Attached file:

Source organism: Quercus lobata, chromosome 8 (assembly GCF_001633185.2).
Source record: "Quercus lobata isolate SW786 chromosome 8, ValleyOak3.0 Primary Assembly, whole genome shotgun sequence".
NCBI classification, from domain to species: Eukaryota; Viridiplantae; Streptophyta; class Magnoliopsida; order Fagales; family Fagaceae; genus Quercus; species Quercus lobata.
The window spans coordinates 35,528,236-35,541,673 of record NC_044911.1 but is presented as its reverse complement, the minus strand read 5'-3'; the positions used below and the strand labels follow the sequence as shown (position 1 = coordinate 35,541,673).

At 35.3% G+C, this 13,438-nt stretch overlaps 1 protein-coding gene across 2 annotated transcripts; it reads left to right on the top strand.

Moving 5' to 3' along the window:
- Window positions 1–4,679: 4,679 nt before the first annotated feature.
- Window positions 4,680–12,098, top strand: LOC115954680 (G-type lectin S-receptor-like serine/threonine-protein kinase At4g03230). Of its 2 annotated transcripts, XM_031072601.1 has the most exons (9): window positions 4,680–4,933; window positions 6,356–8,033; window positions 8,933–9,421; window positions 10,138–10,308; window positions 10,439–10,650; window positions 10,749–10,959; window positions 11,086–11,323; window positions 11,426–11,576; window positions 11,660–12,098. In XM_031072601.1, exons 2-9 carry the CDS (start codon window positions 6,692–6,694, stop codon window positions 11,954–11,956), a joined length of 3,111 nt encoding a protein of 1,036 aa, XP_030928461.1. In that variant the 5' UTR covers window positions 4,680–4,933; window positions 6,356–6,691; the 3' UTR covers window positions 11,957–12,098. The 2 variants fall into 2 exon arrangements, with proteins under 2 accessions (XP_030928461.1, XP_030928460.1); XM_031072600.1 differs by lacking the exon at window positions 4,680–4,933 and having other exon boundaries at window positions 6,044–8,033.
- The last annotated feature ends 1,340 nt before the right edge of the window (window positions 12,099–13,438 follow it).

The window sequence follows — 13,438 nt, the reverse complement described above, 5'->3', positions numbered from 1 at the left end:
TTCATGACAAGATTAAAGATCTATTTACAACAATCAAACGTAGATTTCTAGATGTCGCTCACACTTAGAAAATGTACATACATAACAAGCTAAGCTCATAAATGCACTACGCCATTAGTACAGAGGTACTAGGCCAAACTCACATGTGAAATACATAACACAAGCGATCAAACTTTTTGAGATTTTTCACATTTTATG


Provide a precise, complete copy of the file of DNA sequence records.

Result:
Source organism: Quercus lobata, chromosome 8 (assembly GCF_001633185.2).
Source record: "Quercus lobata isolate SW786 chromosome 8, ValleyOak3.0 Primary Assembly, whole genome shotgun sequence".
NCBI classification, from domain to species: Eukaryota; Viridiplantae; Streptophyta; class Magnoliopsida; order Fagales; family Fagaceae; genus Quercus; species Quercus lobata.
The window spans coordinates 35,528,236-35,541,673 of record NC_044911.1 but is presented as its reverse complement, the minus strand read 5'-3'; the positions used below and the strand labels follow the sequence as shown (position 1 = coordinate 35,541,673).

At 35.3% G+C, this 13,438-nt stretch overlaps 1 protein-coding gene across 2 annotated transcripts; it reads left to right on the top strand.

Moving 5' to 3' along the window:
- Window positions 1–4,679: 4,679 nt before the first annotated feature.
- Window positions 4,680–12,098, top strand: LOC115954680 (G-type lectin S-receptor-like serine/threonine-protein kinase At4g03230). Of its 2 annotated transcripts, XM_031072601.1 has the most exons (9): window positions 4,680–4,933; window positions 6,356–8,033; window positions 8,933–9,421; window positions 10,138–10,308; window positions 10,439–10,650; window positions 10,749–10,959; window positions 11,086–11,323; window positions 11,426–11,576; window positions 11,660–12,098. In XM_031072601.1, exons 2-9 carry the CDS (start codon window positions 6,692–6,694, stop codon window positions 11,954–11,956), a joined length of 3,111 nt encoding a protein of 1,036 aa, XP_030928461.1. In that variant the 5' UTR covers window positions 4,680–4,933; window positions 6,356–6,691; the 3' UTR covers window positions 11,957–12,098. The 2 variants fall into 2 exon arrangements, with proteins under 2 accessions (XP_030928461.1, XP_030928460.1); XM_031072600.1 differs by lacking the exon at window positions 4,680–4,933 and having other exon boundaries at window positions 6,044–8,033.
- The last annotated feature ends 1,340 nt before the right edge of the window (window positions 12,099–13,438 follow it).

The window sequence follows — 13,438 nt, the reverse complement described above, 5'->3', positions numbered from 1 at the left end:
TTCATGACAAGATTAAAGATCTATTTACAACAATCAAACGTAGATTTCTAGATGTCGCTCACACTTAGAAAATGTACATACATAACAAGCTAAGCTCATAAATGCACTACGCCATTAGTACAGAGGTACTAGGCCAAACTCACATGTGAAATACATAACACAAGCGATCAAACTTTTTGAGATTTTTCACATTTTATG